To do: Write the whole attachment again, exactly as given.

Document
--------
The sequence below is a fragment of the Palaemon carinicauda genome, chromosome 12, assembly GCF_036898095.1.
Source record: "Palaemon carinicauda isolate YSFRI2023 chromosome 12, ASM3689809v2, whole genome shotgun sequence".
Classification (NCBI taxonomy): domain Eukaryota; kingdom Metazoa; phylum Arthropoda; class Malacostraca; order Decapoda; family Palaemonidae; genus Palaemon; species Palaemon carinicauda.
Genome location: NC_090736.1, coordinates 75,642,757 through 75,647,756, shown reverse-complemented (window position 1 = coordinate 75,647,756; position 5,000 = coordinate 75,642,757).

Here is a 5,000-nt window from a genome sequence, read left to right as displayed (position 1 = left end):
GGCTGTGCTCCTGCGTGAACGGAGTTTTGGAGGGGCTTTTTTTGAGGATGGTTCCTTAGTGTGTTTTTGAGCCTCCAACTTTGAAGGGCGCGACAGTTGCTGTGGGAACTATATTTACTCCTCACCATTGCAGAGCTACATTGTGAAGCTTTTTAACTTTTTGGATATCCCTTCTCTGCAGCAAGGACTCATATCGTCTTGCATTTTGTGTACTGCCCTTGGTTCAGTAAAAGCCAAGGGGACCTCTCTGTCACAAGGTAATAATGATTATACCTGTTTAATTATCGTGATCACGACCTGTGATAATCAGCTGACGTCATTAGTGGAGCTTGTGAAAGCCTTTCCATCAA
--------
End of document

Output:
The sequence below is a fragment of the Palaemon carinicauda genome, chromosome 12, assembly GCF_036898095.1.
Source record: "Palaemon carinicauda isolate YSFRI2023 chromosome 12, ASM3689809v2, whole genome shotgun sequence".
Classification (NCBI taxonomy): domain Eukaryota; kingdom Metazoa; phylum Arthropoda; class Malacostraca; order Decapoda; family Palaemonidae; genus Palaemon; species Palaemon carinicauda.
Genome location: NC_090736.1, coordinates 75,642,757 through 75,647,756, shown reverse-complemented (window position 1 = coordinate 75,647,756; position 5,000 = coordinate 75,642,757).

Here is a 5,000-nt window from a genome sequence, read left to right as displayed (position 1 = left end):
GGCTGTGCTCCTGCGTGAACGGAGTTTTGGAGGGGCTTTTTTTGAGGATGGTTCCTTAGTGTGTTTTTGAGCCTCCAACTTTGAAGGGCGCGACAGTTGCTGTGGGAACTATATTTACTCCTCACCATTGCAGAGCTACATTGTGAAGCTTTTTAACTTTTTGGATATCCCTTCTCTGCAGCAAGGACTCATATCGTCTTGCATTTTGTGTACTGCCCTTGGTTCAGTAAAAGCCAAGGGGACCTCTCTGTCACAAGGTAATAATGATTATACCTGTTTAATTATCGTGATCACGACCTGTGATAATCAGCTGACGTCATTAGTGGAGCTTGTGAAAGCCTTTCCATCAA